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Migrating Multiple Business And Domains Into One Umbrella Domain


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#1 SillySpider

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Posted 26 March 2014 - 01:26 PM

Our company has 40 or so individual businesses which each have their own individual domain names.  These websites have been established for 10 years or more and rank nicely for their (well known) brand names, with organic site links visible.

 

Our new corporate business strategy is that each of these individual businesses will take a new umbrella brand name, append to it current business name, and all the sites will move to one corporate domain name.  

 

Of course we'll permanently redirect the old sites to the new, but is there anything else we can do to maintain the individual strength of these websites (particularly their organic site links) or do we have to expect that visibility for each individual business will be reduced in this new strategy?

 

Grateful for any hints or tips or past experience you can share.

 

 



#2 qwerty

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Posted 26 March 2014 - 03:51 PM

As long as the permanent redirects remain in place, the link equity will transfer over to the new pages on the new domain, which has the potential to make the umbrella domain's link equity greater than the sum of its parts as long as your information architecture flows everything through. On the other hand, if the pages on the new site are set up as islands, without logical linking from one product's pages to another, or to the corporate home page, then you'll be more or less where you were before as far as link equity goes.

 

I think the real question, and one which I assume your company has fully thought through, is whether the sites of the individual businesses share audiences and whether these various brands stand to benefit from more overtly indicating the connections between them. If that's the case, then the move probably makes sense and it's your web marketers' jobs to make it work.

 

Then again, I can think of a number of big, established companies that have a variety of brands, and those brands have their own individual web sites. There isn't a single right way that every company has to do this sort of thing.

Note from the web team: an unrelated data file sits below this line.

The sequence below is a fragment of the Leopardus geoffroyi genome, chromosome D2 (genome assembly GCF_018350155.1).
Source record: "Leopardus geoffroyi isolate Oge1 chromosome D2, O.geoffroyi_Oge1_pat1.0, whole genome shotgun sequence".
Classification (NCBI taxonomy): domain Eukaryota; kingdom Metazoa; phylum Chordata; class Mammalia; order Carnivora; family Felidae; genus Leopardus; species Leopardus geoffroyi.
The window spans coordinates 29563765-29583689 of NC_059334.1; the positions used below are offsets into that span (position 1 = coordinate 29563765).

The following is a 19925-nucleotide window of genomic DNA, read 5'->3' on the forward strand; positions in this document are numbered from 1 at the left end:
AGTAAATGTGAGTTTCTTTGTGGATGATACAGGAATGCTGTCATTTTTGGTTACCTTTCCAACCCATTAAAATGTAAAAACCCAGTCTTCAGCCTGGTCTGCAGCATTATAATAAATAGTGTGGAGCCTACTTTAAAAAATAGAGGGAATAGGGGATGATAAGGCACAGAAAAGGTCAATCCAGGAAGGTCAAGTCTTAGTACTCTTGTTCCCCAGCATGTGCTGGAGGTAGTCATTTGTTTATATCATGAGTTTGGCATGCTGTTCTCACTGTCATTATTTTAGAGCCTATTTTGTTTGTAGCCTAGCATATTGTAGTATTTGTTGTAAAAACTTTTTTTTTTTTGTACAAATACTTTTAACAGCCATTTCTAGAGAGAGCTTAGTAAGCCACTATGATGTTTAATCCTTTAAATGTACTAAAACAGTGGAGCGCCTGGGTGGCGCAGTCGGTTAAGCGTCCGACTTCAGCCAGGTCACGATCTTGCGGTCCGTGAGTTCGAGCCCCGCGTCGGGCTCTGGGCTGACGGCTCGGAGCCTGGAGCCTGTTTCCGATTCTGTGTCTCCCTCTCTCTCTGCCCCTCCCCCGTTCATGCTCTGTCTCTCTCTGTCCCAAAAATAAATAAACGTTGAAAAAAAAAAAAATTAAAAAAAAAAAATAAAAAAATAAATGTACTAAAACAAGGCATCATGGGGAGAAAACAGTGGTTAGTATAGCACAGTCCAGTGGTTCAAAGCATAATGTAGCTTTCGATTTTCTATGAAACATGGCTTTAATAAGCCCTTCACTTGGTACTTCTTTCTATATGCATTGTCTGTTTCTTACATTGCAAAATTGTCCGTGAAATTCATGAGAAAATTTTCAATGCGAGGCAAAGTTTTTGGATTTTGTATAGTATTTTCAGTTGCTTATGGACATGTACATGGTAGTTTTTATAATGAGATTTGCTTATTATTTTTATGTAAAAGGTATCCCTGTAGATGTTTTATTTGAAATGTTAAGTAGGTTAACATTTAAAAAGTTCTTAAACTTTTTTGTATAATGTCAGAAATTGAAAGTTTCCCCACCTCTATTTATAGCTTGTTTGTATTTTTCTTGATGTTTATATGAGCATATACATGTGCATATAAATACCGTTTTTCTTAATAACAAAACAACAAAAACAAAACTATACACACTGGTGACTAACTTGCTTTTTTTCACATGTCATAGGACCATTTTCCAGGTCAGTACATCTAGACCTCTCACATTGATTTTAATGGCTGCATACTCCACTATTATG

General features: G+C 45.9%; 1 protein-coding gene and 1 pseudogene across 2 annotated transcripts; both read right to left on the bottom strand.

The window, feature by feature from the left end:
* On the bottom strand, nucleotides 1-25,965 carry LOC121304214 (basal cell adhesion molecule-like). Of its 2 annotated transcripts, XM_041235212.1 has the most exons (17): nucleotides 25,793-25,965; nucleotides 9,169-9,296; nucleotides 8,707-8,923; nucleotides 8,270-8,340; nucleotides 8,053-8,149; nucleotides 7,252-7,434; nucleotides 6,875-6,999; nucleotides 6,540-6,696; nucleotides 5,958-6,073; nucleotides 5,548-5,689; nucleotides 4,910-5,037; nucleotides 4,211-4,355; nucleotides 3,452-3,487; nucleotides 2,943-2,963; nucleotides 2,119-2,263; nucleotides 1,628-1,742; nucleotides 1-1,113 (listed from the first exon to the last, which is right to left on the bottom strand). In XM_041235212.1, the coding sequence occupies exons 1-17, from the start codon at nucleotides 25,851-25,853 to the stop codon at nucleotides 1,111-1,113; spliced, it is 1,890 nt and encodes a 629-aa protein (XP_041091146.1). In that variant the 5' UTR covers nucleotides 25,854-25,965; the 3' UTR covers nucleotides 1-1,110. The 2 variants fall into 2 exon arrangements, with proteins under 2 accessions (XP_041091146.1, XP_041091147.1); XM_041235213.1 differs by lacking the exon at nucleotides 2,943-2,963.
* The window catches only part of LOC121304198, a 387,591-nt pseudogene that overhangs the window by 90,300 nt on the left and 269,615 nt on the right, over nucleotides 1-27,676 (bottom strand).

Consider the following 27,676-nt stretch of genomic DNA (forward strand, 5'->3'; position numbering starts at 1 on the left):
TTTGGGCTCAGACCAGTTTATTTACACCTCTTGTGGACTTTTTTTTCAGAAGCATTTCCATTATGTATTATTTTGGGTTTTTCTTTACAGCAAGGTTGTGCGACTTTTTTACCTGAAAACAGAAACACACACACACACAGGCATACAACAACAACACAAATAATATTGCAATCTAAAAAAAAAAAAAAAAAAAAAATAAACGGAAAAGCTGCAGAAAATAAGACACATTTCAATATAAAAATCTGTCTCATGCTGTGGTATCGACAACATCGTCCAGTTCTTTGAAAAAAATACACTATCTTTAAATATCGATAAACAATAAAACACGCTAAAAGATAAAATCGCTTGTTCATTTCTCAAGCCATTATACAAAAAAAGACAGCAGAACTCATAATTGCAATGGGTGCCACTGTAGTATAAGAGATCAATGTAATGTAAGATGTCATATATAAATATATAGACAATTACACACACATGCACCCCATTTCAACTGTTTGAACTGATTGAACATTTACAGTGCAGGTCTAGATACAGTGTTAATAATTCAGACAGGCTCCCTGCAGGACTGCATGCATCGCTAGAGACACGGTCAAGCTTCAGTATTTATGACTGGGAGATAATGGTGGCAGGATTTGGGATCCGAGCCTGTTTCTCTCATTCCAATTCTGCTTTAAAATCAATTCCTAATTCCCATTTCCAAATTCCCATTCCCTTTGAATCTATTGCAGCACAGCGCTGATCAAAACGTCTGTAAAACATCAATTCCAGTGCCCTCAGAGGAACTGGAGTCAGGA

Edited by qwerty, 26 March 2014 - 03:53 PM.


#3 Michael Martinez

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Posted 27 March 2014 - 09:36 AM

Be sure to let your customers know what is happening and why, and collect their feedback.  Hopefully your decision-makers will be responsive if the customers don't want to do business with your company this way (but I think the user experience determines their mood -- not where the experience occurs).



#4 SillySpider

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Posted 28 March 2014 - 08:41 AM

Thanks for your replies. Very helpful. I've had a closer look at some other companies which have taken a similar route and can see that for a brand name search the results do still have organic site links, which is comforting.

 

@qwerty Its a good point about the site architecture - we're on our way to a 'one site' approach but at the point of switch over will be a collection of businesses held together by a similar visual identity and some shared navigation so definitely some work to do there.

 

The shared audience point is also something we need to consider further I think, each business is similar in nature but likely to appeal to different audiences in different ways - language, location and several other aspects, however there is also huge potential for cross-selling which is a good thing for the business long term.






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